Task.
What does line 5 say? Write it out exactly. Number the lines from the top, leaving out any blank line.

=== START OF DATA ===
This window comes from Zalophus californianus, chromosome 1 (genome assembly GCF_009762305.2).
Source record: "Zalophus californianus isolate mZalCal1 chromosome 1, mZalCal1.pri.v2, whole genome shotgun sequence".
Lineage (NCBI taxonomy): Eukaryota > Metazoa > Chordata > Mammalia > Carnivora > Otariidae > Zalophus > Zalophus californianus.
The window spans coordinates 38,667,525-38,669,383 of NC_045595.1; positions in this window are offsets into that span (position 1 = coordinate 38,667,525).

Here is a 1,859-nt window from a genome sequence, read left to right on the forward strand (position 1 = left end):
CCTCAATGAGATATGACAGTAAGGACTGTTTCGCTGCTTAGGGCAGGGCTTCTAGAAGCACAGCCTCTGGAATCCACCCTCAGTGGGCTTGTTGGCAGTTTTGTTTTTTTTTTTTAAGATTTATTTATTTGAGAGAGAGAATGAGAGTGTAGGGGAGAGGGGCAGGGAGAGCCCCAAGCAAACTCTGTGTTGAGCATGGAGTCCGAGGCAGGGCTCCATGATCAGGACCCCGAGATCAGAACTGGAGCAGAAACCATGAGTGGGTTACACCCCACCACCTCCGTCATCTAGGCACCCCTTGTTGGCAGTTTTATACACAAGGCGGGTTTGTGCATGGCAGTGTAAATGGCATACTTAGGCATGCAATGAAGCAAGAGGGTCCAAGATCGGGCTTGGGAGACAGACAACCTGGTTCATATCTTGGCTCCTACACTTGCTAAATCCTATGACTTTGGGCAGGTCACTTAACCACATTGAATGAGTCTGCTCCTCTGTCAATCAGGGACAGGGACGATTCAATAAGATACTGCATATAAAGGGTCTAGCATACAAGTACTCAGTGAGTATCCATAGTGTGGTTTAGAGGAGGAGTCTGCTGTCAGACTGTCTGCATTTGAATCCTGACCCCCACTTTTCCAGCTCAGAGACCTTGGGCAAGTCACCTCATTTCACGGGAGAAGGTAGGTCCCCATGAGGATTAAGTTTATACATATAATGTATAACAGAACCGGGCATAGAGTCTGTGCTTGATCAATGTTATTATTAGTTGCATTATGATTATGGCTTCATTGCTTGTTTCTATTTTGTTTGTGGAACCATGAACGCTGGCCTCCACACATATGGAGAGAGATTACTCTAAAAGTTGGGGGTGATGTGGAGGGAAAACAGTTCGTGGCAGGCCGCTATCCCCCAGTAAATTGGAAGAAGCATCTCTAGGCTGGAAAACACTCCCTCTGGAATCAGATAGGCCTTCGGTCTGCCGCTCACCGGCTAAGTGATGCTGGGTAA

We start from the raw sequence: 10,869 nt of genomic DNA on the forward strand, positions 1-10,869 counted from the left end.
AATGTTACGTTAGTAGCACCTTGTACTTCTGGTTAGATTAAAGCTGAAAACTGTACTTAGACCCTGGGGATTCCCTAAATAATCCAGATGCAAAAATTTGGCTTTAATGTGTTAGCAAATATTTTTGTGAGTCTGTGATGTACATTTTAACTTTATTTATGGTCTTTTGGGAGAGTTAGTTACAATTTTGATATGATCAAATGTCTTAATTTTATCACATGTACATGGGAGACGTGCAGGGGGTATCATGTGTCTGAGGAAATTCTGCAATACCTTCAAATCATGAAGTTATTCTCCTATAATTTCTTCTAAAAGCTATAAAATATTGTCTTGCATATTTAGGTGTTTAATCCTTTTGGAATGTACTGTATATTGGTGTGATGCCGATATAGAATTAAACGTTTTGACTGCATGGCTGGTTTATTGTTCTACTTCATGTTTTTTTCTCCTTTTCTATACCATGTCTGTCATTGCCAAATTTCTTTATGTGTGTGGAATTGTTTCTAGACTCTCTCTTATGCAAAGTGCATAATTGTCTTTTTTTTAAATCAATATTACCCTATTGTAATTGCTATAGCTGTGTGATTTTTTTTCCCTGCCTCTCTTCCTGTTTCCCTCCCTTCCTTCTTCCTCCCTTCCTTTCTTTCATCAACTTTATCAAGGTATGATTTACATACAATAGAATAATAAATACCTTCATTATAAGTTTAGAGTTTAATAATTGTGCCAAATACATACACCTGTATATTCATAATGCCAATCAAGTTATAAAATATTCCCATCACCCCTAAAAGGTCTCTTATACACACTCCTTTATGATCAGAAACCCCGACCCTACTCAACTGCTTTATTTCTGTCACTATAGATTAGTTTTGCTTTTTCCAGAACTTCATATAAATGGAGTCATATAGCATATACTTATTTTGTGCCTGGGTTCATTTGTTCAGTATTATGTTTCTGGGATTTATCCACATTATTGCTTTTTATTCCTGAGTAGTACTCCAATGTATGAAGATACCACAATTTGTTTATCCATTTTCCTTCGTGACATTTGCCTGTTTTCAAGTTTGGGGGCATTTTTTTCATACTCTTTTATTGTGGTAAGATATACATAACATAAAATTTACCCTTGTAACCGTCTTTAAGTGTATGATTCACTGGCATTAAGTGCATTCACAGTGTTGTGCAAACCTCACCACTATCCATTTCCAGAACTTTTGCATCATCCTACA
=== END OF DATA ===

Here is a 1,859-nt window from a genome sequence, read left to right on the forward strand (position 1 = left end):